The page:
Orthokeratology (ortho-k) lenses remodel the retina to be more symmetric and less prolate, according to findings published in Contact Lens and Anterior Eye.

Researchers conducted a prospective study to assess the influence of wearing, and then discontinuing, ortho-K lenses on retinal shape and peripheral refraction in children with myopia. The study consisted of an ortho-k group and a single vision spectacle (SVS) control group, with 58 participants with myopia aged 8-12 years. Ortho-k lenses were used for 12 months and then discontinued for 1 month. Outcome measures included peripheral eye length (PEL), relative peripheral refraction (RPR), and corneal parameters. All were measured in the right eye on the nasal and temporal retinal sides at baseline, 6 months, and 12 months (13 months in ortho-k group).

Eyes in the SVS group were more asymmetric and prolate due to faster elongation of the temporal side PEL. In the ortho-k group, nasal retinal side PEL grew faster, nasal RPR developed less hyperopic defocus, and eye shape became more symmetric and less prolate. The central cornea also became thinner and flatter while the peripheral cornea became steeper. Researchers noted no significant difference in corneal thickness change, relative peripheral corneal power, or K-values for the ortho-k and SVS groups at 12 months.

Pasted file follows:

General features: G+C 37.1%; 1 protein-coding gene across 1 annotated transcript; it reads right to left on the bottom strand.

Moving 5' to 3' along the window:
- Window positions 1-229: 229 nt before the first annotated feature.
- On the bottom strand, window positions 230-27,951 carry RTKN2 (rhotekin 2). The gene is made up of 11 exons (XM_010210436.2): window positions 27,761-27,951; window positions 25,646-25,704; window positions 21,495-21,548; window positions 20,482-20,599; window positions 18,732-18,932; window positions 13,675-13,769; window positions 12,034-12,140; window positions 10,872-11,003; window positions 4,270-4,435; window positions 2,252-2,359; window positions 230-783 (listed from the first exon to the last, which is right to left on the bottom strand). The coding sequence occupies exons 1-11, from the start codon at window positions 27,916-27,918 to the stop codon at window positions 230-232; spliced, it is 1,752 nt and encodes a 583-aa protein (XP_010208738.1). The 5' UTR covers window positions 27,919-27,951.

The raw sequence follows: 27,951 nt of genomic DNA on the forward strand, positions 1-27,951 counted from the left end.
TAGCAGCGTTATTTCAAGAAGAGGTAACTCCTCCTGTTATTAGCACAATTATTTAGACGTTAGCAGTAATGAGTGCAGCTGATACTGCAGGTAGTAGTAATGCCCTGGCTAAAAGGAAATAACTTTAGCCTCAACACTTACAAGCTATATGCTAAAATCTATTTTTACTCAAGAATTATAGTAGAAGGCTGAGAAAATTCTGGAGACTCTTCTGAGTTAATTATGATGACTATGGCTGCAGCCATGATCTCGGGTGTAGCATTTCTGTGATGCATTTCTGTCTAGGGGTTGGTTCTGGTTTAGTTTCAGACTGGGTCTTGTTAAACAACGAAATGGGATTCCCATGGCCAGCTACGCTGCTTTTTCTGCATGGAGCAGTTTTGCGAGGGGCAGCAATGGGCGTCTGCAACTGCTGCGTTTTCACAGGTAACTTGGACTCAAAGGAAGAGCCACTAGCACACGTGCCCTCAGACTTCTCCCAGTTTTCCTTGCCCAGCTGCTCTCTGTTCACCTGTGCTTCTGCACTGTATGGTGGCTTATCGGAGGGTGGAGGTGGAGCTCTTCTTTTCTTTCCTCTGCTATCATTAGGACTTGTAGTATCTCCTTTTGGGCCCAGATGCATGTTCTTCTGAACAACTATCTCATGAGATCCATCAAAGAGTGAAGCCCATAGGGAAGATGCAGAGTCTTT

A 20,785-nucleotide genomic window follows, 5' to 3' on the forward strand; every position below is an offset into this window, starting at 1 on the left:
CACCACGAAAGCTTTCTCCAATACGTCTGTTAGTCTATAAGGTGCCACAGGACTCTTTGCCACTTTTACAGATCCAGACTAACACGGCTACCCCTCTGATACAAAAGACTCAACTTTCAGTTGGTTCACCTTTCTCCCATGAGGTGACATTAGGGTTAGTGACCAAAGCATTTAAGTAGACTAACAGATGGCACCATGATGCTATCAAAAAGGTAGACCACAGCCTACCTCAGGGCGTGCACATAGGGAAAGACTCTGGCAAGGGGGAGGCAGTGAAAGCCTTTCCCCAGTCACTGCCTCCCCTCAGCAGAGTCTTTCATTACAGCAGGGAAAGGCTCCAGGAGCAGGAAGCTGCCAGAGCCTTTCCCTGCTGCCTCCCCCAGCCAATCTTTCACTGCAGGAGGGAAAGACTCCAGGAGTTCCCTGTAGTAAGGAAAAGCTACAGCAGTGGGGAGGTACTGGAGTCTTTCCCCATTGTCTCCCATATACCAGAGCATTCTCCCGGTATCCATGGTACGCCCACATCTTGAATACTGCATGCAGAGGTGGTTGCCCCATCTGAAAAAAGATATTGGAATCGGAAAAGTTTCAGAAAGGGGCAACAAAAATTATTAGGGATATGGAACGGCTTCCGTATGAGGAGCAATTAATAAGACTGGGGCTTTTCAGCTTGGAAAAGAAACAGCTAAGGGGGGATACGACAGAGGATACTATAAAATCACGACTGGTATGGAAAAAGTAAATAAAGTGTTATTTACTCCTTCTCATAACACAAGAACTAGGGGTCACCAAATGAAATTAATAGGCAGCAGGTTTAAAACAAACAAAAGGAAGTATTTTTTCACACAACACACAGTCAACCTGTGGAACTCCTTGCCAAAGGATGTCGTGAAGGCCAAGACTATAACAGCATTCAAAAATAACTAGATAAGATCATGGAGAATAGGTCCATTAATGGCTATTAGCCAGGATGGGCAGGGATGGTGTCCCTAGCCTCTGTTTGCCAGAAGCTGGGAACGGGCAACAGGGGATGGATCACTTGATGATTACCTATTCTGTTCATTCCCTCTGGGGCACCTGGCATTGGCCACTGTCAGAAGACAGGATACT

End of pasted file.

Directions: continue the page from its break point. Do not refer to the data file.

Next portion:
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No differences were observed between the corneas of the 2 groups after the treatment period except for a change in thickness at the central and N10° positions. Corneal toricity increased in both the SVS and ortho-k groups. Participants in the ortho-k group indeed increased corneal toricity but, researchers explain, “it was not different from the SVS group. Therefore it was speculated that the increased toricity was due to the progression of myopia and not the ortho-k lens wear.”

A study limitation is a lack of randomization in determining participant groups.

Reference

Huang Y, Li X, Ding C, Chen Y, Chen H, Bao J. Orthokeratology reshapes eyes to be less prolate and more symmetric. Cont Lens Anterior Eye. Published online November 1, 2021. doi:10.1016/j.clae.2021.101532.